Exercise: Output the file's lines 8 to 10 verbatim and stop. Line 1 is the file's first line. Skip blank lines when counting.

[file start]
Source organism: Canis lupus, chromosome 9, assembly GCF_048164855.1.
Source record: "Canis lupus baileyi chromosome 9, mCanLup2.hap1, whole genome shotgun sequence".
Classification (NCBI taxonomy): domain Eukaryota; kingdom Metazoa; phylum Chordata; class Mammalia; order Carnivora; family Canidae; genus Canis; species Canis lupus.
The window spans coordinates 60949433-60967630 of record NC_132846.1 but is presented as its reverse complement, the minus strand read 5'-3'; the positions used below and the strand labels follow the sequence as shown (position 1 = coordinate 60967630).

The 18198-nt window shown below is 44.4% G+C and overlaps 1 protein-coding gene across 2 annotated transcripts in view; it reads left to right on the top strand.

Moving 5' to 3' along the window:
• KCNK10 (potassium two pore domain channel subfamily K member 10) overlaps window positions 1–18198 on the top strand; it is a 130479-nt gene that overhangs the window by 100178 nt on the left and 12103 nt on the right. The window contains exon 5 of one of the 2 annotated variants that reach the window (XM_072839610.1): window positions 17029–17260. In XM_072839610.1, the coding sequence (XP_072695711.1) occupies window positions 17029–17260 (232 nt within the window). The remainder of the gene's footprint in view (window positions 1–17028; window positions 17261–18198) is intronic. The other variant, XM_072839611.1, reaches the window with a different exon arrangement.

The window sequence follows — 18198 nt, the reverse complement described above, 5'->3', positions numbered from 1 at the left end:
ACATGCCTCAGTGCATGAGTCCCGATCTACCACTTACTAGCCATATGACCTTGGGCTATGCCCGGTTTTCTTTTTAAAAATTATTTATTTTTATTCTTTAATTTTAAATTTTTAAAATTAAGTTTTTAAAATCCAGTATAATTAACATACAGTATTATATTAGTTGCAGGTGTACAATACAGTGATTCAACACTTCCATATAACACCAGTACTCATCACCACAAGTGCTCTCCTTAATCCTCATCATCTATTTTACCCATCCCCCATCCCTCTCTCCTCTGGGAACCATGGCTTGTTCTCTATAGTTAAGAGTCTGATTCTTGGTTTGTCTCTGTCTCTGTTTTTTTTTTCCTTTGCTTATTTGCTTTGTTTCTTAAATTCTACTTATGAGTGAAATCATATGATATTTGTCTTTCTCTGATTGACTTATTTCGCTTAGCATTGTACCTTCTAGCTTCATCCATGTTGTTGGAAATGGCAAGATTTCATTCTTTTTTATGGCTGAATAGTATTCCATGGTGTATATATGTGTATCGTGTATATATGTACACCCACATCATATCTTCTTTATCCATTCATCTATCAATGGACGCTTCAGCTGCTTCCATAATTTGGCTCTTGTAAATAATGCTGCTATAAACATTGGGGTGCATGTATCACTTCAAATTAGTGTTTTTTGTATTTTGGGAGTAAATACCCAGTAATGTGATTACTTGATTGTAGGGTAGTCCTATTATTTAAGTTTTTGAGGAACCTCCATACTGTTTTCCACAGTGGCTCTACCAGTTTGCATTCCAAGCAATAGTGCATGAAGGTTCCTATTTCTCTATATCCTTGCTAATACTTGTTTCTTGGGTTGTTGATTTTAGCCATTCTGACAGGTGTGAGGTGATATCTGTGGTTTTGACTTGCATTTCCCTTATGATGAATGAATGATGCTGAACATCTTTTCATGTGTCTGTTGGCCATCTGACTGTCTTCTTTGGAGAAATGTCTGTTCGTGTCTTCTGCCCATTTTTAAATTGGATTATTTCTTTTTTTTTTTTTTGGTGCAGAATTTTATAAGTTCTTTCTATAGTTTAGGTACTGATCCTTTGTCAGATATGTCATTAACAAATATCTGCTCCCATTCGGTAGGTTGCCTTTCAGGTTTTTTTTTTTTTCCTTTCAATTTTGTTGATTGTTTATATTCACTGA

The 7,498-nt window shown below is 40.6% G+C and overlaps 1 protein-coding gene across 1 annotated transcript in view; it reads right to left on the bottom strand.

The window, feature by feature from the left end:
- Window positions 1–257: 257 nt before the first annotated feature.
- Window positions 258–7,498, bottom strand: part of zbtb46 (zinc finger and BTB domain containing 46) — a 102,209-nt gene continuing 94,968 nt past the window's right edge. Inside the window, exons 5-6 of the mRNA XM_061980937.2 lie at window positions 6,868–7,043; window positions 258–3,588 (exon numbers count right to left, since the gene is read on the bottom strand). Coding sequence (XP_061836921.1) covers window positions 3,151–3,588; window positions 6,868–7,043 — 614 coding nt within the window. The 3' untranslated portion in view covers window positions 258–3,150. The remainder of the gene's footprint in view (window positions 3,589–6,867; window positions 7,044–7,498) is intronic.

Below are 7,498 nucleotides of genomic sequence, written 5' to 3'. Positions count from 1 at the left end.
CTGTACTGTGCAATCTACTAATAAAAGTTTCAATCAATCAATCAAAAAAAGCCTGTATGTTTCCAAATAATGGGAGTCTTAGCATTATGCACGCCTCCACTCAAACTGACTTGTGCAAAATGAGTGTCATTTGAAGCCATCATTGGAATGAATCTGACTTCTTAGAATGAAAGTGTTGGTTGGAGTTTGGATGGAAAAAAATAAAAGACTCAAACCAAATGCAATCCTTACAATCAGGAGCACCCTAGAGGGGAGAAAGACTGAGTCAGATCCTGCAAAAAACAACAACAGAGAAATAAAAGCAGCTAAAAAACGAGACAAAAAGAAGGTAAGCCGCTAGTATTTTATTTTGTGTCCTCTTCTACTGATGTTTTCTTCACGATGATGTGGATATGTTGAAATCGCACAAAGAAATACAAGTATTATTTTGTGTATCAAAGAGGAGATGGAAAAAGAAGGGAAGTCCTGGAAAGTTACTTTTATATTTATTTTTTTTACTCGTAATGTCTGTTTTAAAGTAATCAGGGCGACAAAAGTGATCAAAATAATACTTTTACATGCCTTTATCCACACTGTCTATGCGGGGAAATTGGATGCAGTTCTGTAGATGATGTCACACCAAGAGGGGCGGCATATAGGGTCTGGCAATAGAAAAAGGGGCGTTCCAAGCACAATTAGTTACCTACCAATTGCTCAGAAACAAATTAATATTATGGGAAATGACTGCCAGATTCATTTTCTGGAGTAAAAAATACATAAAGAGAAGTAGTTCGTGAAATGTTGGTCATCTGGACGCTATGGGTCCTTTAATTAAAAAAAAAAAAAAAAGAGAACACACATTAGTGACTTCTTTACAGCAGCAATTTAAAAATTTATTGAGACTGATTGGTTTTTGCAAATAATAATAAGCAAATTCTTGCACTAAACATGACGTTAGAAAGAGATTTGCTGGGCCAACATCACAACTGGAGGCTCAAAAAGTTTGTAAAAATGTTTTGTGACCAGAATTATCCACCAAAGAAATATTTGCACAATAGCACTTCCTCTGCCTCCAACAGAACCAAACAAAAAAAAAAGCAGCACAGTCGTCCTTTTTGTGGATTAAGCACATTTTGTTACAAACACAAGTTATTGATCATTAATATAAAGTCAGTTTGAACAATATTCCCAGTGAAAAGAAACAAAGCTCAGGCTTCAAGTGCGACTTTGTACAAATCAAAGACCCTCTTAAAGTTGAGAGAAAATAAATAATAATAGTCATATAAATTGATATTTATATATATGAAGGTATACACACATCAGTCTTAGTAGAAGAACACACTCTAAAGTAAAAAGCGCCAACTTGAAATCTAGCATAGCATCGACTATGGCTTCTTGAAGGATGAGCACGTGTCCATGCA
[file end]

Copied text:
The window sequence follows — 18198 nt, the reverse complement described above, 5'->3', positions numbered from 1 at the left end:
ACATGCCTCAGTGCATGAGTCCCGATCTACCACTTACTAGCCATATGACCTTGGGCTATGCCCGGTTTTCTTTTTAAAAATTATTTATTTTTATTCTTTAATTTTAAATTTTTAAAATTAAGTTTTTAAAATCCAGTATAATTAACATACAGTATTATATTAGTTGCAGGTGTACAATACAGTGATTCAACACTTCCATATAACACCAGTACTCATCACCACAAGTGCTCTCCTTAATCCTCATCATCTATTTTACCCATCCCCCATCCCTCTCTCCTCTGGGAACCATGGCTTGTTCTCTATAGTTAAGAGTCTGATTCTTGGTTTGTCTCTGTCTCTGTTTTTTTTTTCCTTTGCTTATTTGCTTTGTTTCTTAAATTCTACTTATGAGTGAAATCATATGATATTTGTCTTTCTCTGATTGACTTATTTCGCTTAGCATTGTACCTTCTAGCTTCATCCATGTTGTTGGAAATGGCAAGATTTCATTCTTTTTTATGGCTGAATAGTATTCCATGGTGTATATATGTGTATCGTGTATATATGTACACCCACATCATATCTTCTTTATCCATTCATCTATCAATGGACGCTTCAGCTGCTTCCATAATTTGGCTCTTGTAAATAATGCTGCTATAAACATTGGGGTGCATGTATCACTTCAAATTAGTGTTTTTTGTATTTTGGGAGTAAATACCCAGTAATGTGATTACTTGATTGTAGGGTAGTCCTATTATTTAAGTTTTTGAGGAACCTCCATACTGTTTTCCACAGTGGCTCTACCAGTTTGCATTCCAAGCAATAGTGCATGAAGGTTCCTATTTCTCTATATCCTTGCTAATACTTGTTTCTTGGGTTGTTGATTTTAGCCATTCTGACAGGTGTGAGGTGATATCTGTGGTTTTGACTTGCATTTCCCTTATGATGAATGAATGATGCTGAACATCTTTTCATGTGTCTGTTGGCCATCTGACTGTCTTCTTTGGAGAAATGTCTGTTCGTGTCTTCTGCCCATTTTTAAATTGGATTATTTCTTTTTTTTTTTTTTGGTGCAGAATTTTATAAGTTCTTTCTATAGTTTAGGTACTGATCCTTTGTCAGATATGTCATTAACAAATATCTGCTCCCATTCGGTAGGTTGCCTTTCAGGTTTTTTTTTTTTTCCTTTCAATTTTGTTGATTGTTTATATTCACTGA

The 7,498-nt window shown below is 40.6% G+C and overlaps 1 protein-coding gene across 1 annotated transcript in view; it reads right to left on the bottom strand.